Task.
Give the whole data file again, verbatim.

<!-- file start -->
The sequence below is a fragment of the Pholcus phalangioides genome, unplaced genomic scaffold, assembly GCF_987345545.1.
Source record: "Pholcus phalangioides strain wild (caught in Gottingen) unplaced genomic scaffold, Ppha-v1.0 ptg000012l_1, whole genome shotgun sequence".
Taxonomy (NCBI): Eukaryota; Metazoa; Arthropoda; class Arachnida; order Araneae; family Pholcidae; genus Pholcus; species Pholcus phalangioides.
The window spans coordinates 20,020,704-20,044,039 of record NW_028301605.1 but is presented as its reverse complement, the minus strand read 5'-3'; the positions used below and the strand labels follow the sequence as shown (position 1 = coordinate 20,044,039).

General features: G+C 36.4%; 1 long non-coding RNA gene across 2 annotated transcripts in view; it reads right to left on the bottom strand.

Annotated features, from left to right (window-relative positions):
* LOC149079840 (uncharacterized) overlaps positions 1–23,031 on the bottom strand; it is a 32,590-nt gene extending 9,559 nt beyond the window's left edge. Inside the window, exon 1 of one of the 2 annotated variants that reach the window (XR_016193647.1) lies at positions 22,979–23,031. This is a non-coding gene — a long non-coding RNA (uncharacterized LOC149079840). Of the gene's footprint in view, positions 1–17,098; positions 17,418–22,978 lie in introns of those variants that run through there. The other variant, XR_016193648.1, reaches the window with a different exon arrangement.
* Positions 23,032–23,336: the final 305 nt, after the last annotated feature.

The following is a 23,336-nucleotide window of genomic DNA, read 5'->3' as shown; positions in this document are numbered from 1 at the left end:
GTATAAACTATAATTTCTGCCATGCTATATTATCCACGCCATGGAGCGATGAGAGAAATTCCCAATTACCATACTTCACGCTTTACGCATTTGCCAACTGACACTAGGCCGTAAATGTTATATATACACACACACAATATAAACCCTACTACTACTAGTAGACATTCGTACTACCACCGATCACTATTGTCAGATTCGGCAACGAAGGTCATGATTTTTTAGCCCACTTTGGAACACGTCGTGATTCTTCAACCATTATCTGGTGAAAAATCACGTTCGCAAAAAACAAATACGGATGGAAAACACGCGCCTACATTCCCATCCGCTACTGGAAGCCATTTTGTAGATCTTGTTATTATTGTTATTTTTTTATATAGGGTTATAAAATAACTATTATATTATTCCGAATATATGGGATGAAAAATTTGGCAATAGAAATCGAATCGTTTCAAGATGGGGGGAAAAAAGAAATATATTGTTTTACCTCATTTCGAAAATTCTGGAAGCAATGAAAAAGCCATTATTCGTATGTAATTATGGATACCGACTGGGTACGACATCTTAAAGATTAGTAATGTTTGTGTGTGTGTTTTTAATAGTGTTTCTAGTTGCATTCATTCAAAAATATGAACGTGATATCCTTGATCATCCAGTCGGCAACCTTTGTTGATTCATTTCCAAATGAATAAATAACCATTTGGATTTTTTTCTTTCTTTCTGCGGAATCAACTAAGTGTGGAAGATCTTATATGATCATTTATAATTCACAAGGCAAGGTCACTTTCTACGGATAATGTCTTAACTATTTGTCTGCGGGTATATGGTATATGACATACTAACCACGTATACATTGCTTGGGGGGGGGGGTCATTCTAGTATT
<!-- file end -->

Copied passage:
The sequence below is a fragment of the Pholcus phalangioides genome, unplaced genomic scaffold, assembly GCF_987345545.1.
Source record: "Pholcus phalangioides strain wild (caught in Gottingen) unplaced genomic scaffold, Ppha-v1.0 ptg000012l_1, whole genome shotgun sequence".
Taxonomy (NCBI): Eukaryota; Metazoa; Arthropoda; class Arachnida; order Araneae; family Pholcidae; genus Pholcus; species Pholcus phalangioides.
The window spans coordinates 20,020,704-20,044,039 of record NW_028301605.1 but is presented as its reverse complement, the minus strand read 5'-3'; the positions used below and the strand labels follow the sequence as shown (position 1 = coordinate 20,044,039).

General features: G+C 36.4%; 1 long non-coding RNA gene across 2 annotated transcripts in view; it reads right to left on the bottom strand.

Annotated features, from left to right (window-relative positions):
* LOC149079840 (uncharacterized) overlaps positions 1–23,031 on the bottom strand; it is a 32,590-nt gene extending 9,559 nt beyond the window's left edge. Inside the window, exon 1 of one of the 2 annotated variants that reach the window (XR_016193647.1) lies at positions 22,979–23,031. This is a non-coding gene — a long non-coding RNA (uncharacterized LOC149079840). Of the gene's footprint in view, positions 1–17,098; positions 17,418–22,978 lie in introns of those variants that run through there. The other variant, XR_016193648.1, reaches the window with a different exon arrangement.
* Positions 23,032–23,336: the final 305 nt, after the last annotated feature.

The following is a 23,336-nucleotide window of genomic DNA, read 5'->3' as shown; positions in this document are numbered from 1 at the left end:
GTATAAACTATAATTTCTGCCATGCTATATTATCCACGCCATGGAGCGATGAGAGAAATTCCCAATTACCATACTTCACGCTTTACGCATTTGCCAACTGACACTAGGCCGTAAATGTTATATATACACACACACAATATAAACCCTACTACTACTAGTAGACATTCGTACTACCACCGATCACTATTGTCAGATTCGGCAACGAAGGTCATGATTTTTTAGCCCACTTTGGAACACGTCGTGATTCTTCAACCATTATCTGGTGAAAAATCACGTTCGCAAAAAACAAATACGGATGGAAAACACGCGCCTACATTCCCATCCGCTACTGGAAGCCATTTTGTAGATCTTGTTATTATTGTTATTTTTTTATATAGGGTTATAAAATAACTATTATATTATTCCGAATATATGGGATGAAAAATTTGGCAATAGAAATCGAATCGTTTCAAGATGGGGGGAAAAAAGAAATATATTGTTTTACCTCATTTCGAAAATTCTGGAAGCAATGAAAAAGCCATTATTCGTATGTAATTATGGATACCGACTGGGTACGACATCTTAAAGATTAGTAATGTTTGTGTGTGTGTTTTTAATAGTGTTTCTAGTTGCATTCATTCAAAAATATGAACGTGATATCCTTGATCATCCAGTCGGCAACCTTTGTTGATTCATTTCCAAATGAATAAATAACCATTTGGATTTTTTTCTTTCTTTCTGCGGAATCAACTAAGTGTGGAAGATCTTATATGATCATTTATAATTCACAAGGCAAGGTCACTTTCTACGGATAATGTCTTAACTATTTGTCTGCGGGTATATGGTATATGACATACTAACCACGTATACATTGCTTGGGGGGGGGGGTCATTCTAGTATT